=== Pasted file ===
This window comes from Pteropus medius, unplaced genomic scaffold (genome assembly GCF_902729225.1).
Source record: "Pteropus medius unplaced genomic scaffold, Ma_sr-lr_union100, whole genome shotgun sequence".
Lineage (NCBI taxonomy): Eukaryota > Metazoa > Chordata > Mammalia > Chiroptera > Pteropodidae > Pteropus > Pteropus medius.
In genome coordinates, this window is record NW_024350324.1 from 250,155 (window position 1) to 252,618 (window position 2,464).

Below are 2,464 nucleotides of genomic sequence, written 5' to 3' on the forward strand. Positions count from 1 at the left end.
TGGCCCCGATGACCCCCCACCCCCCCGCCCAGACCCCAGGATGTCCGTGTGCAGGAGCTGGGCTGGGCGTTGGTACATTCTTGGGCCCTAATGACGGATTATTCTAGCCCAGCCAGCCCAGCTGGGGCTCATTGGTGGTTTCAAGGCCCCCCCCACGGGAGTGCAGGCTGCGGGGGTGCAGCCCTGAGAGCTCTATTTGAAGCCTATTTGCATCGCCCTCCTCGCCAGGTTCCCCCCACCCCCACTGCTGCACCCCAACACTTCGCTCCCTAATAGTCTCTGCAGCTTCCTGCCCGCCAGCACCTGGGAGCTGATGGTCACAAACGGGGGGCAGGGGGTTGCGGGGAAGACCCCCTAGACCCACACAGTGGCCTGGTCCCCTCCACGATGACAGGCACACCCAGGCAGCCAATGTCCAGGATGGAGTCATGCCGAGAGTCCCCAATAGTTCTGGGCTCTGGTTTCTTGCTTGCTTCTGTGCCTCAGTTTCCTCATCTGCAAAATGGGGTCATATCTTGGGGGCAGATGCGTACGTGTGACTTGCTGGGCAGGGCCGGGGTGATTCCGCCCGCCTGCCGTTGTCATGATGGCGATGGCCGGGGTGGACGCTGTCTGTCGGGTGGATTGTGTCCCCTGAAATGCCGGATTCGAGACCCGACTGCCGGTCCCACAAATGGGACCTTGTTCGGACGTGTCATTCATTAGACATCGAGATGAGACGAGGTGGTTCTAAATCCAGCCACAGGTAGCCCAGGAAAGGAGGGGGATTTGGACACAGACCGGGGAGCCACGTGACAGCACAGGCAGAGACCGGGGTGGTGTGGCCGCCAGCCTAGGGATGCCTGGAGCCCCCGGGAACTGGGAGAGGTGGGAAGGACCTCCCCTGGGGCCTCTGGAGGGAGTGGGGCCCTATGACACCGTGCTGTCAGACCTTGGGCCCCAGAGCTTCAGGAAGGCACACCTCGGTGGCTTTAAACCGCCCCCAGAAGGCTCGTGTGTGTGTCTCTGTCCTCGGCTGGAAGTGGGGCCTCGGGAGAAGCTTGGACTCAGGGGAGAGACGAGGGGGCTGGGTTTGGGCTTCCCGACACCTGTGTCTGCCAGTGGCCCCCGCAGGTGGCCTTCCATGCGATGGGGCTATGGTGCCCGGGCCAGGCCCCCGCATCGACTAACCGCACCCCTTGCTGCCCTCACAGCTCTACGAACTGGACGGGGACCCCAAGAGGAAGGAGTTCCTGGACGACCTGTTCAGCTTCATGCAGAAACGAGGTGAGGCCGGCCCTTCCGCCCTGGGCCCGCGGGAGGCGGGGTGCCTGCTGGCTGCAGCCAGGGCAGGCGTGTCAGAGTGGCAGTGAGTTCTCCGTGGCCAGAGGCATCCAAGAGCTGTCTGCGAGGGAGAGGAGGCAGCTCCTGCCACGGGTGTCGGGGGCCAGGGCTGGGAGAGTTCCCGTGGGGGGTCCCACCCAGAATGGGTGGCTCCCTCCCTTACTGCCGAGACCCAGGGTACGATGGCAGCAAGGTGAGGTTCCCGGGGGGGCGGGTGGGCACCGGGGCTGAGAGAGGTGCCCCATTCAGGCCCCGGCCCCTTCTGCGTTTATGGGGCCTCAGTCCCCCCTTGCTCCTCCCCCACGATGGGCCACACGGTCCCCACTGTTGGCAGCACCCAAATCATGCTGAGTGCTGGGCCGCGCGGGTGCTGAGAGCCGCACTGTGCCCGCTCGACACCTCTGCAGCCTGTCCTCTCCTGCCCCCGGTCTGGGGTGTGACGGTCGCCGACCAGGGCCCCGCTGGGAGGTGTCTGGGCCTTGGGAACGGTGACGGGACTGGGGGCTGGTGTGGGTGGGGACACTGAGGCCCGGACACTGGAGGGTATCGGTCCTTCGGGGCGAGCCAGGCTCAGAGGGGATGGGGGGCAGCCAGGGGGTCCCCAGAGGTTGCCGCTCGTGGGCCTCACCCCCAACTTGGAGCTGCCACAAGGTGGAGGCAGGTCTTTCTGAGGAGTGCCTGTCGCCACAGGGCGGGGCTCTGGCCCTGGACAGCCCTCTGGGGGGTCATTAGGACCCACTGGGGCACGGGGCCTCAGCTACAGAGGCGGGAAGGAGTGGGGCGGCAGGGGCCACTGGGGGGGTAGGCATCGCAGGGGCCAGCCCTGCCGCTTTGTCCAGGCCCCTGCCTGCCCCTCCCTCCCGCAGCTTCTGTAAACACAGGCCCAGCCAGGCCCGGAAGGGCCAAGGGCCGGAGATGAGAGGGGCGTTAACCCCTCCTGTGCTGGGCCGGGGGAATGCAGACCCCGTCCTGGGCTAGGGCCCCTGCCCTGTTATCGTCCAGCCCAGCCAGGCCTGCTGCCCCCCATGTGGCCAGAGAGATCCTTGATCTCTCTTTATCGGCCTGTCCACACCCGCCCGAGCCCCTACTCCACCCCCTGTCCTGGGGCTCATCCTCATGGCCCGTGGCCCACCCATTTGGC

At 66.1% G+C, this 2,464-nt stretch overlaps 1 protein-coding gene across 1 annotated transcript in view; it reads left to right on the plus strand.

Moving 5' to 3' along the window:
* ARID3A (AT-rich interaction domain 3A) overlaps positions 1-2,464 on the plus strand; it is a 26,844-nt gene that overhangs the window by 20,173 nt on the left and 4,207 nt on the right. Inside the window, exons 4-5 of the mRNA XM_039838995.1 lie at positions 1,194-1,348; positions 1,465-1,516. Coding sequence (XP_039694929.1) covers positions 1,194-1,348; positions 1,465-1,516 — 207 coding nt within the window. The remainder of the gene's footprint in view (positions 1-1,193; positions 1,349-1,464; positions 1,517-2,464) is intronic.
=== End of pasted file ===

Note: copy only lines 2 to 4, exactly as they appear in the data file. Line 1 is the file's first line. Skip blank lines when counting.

Source record: "Pteropus medius unplaced genomic scaffold, Ma_sr-lr_union100, whole genome shotgun sequence".
Lineage (NCBI taxonomy): Eukaryota > Metazoa > Chordata > Mammalia > Chiroptera > Pteropodidae > Pteropus > Pteropus medius.
In genome coordinates, this window is record NW_024350324.1 from 250,155 (window position 1) to 252,618 (window position 2,464).